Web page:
In Jer. 4:18 we are told that sinful conduct and actions bring bitter punishment, and the context shows that God is the One punishing. As God says in verse 12, “Now I pronounce My judgments against them” while in verses 27 and 28 He says, “The whole land will be ruined, though I will not destroy it completely. Therefore the earth will mourn… because I have spoken and will not relent, I have decided and will not turn back.” This is referring to a judgement of God on earth.
Jer. 5:3,9,10 also points out God’s punishment on earth when it says, “Oh LORD… You struck them, but they felt no pain; You crushed them, but they refused correction… Should I not punish them for this? declares the LORD. Should I not avenge Myself on such a nation as this? Go through her vineyards and ravage them, but do not destroy them completely… Your wrongdoings have kept these [seasonal rains] away; your sins have deprived you of good.”
Jer. 6:11-19 speaks of earthly punishment, as well, when it says, “This is what the LORD Almighty says… But I am full of the wrath of the LORD… Their houses will be turned over to others. …they will be brought down when I punish them… I am bringing disaster on this people, the fruit of their schemes…” Should anyone think that people own houses in Hell? No, this judgement from God is executed on earth. And should anyone think, “Well, this is referring to the Israelites before the cross”, let them understand that Scripture makes it clear that God’s past judgements, including those that fell upon the Israelites, were written down as warnings for us. (Rom. 11:22 // 1 Cor. 10:1-12 // Heb. 3:7-15 // 2 Peter ch. 2)
Jer. 15:6-9 says, “…You keep on backsliding. So I will lay hands on you and destroy you… I will bring bereavement and destruction on My people… suddenly I will bring down on them anguish and terror… declares the LORD.” Later God asks, “Why bring such great disaster on yourselves? Why provoke Me to anger..? You will destroy yourselves…” (44:7,8) Thus we see that sin, which reaps disaster for the sinning ones, is equivalent to reaping God’s wrath. This happens on the earth as is obvious when God makes such statements as, “Your cries will fill the earth.” (46:12)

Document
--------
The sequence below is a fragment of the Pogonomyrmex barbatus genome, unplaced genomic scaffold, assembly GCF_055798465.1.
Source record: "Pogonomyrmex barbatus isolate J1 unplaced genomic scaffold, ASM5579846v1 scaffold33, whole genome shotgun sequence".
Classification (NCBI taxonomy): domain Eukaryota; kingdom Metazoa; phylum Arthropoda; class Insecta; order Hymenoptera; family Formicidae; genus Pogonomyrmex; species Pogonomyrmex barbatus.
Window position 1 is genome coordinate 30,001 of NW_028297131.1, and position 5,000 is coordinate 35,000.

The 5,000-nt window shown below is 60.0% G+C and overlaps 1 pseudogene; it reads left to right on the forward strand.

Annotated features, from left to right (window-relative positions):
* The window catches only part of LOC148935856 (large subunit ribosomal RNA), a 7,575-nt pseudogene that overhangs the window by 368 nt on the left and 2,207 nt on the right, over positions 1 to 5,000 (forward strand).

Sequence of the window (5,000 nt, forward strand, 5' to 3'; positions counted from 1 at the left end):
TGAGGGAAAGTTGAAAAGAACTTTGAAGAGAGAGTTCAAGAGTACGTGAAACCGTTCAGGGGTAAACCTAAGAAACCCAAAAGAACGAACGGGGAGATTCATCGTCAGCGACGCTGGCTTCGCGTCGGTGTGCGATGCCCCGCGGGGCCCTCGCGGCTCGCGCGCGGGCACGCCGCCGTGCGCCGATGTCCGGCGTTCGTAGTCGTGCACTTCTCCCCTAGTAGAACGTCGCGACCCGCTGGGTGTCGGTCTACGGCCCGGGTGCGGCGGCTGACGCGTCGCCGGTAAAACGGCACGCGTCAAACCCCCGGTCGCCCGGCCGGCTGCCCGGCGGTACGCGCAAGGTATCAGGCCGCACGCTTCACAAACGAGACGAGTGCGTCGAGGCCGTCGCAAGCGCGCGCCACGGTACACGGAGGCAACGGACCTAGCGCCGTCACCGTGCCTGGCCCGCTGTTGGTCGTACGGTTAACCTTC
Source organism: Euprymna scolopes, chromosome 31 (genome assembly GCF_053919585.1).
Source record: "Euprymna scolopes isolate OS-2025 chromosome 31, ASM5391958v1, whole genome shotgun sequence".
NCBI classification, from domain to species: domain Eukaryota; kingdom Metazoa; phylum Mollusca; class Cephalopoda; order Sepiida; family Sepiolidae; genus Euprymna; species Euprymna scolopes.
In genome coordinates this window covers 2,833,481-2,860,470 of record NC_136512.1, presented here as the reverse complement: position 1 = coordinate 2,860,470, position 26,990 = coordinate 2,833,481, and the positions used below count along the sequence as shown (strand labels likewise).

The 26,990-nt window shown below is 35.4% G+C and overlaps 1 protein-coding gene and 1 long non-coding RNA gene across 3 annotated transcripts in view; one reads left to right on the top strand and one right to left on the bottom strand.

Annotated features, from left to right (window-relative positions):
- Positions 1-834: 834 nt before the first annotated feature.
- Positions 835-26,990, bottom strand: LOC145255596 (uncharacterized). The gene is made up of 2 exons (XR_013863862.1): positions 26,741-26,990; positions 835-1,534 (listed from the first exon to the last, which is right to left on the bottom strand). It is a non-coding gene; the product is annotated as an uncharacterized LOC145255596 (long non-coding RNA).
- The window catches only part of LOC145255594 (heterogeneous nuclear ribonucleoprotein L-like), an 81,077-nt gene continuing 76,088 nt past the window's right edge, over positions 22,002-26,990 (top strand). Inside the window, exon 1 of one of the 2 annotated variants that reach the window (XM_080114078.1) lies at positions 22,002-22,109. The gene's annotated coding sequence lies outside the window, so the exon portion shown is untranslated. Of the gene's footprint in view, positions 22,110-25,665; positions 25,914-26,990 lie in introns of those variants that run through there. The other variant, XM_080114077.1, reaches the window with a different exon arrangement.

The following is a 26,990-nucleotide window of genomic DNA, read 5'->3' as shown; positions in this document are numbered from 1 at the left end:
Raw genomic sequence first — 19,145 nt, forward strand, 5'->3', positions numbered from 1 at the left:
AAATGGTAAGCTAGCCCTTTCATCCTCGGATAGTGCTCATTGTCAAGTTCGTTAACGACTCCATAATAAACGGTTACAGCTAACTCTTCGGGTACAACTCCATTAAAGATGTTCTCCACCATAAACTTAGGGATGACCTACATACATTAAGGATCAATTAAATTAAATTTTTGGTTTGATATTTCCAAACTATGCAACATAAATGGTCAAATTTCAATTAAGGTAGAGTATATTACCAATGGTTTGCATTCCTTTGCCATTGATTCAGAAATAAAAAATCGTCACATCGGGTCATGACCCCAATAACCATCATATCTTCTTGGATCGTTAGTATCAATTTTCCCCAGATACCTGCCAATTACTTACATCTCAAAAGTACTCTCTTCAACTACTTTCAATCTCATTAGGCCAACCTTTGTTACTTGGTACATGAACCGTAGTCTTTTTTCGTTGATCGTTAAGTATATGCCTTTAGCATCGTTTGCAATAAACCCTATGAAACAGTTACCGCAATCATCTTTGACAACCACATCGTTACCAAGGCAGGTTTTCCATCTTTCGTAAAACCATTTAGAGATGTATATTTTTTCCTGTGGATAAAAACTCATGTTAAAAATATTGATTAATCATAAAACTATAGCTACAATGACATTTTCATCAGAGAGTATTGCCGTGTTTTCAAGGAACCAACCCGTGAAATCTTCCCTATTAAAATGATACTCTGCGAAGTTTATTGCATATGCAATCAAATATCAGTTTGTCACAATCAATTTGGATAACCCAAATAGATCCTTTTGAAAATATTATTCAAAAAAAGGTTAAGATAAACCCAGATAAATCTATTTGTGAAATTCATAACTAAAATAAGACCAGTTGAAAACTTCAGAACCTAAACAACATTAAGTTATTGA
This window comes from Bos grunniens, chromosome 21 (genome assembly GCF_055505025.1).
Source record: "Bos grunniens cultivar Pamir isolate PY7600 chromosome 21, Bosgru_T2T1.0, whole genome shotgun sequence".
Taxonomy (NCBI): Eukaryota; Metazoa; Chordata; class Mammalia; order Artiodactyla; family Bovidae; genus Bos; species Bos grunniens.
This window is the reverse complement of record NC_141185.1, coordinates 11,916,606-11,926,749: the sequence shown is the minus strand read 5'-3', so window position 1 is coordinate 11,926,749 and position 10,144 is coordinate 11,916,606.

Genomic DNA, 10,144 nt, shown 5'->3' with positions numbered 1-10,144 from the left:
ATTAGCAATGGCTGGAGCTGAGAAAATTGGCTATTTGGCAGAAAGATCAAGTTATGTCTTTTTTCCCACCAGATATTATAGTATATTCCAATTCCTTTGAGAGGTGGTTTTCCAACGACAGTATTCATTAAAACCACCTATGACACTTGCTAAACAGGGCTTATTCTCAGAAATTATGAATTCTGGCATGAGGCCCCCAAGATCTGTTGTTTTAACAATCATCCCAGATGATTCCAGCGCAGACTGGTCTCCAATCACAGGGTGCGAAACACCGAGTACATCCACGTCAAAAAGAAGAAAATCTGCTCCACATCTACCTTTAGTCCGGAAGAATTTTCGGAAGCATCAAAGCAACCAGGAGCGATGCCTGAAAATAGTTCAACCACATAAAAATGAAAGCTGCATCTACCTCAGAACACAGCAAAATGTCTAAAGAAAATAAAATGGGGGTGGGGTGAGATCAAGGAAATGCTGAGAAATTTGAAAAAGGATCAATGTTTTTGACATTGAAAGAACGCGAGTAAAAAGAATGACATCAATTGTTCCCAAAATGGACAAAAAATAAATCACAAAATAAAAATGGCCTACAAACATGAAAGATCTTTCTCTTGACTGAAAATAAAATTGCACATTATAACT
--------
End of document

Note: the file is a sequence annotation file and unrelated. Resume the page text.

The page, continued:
Isa. 45:7 is a statement that blatantly tells us that it is the Lord who brings prosperity and creates disaster (on earth). In Amos 3:6 God says, “When disaster come to a city, has not the LORD caused it?” Lam. 3:38 has a similar question: “Is it not from the mouth of the Most High that both calamities and good things come?” Verse 39 then goes on to ask, “Why should any living man complain when punished for his sins?” Let’s understand that when a “living man” is punished, this means it is a man receiving punishment on earth. Indeed sin reaps punishment –which is actually the Lord’s mercy to persuade the sinner to repent. For “sin, when it is full-grown, gives birth to death.” (Ja. 1:15) The Lord does not want us to reap death (Rom. 6:23), but to walk in His love / His Life –which comes (only) by obeying His commands. (Dt. 30:15-20 // Mt. 19:17 // John 15:10)
In Isa. 54:16 God informs us that it is He who forges a weapon fit for its work and who creates the destroyer to work havoc. Is this not called “God’s judgement”? Chapter 59, verses 1 and 2 tell us that it is sin that separates people from God and causes Him to refuse to listen to their prayers. Again, is it not a judgement from God when He refuses to listen to a sinful person’s prayers?
Let’s consider this sobering verse: “‘I will hand the Egyptians over to the power of a cruel master, and a fierce king will rule over them,’ declares the LORD, the LORD Almighty.” (Isa. 19:4) This verse cannot be viewed any other way than that it is referring to a nation receiving God’s punishment –on earth– regarding a cruel dictatorship. Isa. 26:9b cannot be viewed otherwise either, for it says, “When Your judgments [LORD –v.8] come upon the earth, the people of the world learn righteousness.” In verses 20 and 21 we read God’s admonition to His people to hide themselves from His wrath which He is bringing against the sinners of the earth.
Ps. 76:6-10 is undeniably about God’s angry judgements of justice in the earth: “At Your rebuke, O God of Jacob, both horse and chariot lie still. You alone are to be feared. Who can stand before You when You are angry? From heaven You pronounced judgment, and the land feared and was quiet– when You, O God, rose up to judge, to save all the afflicted of the land. Surely Your wrath against men brings You praise, and the survivors of Your wrath are restrained.”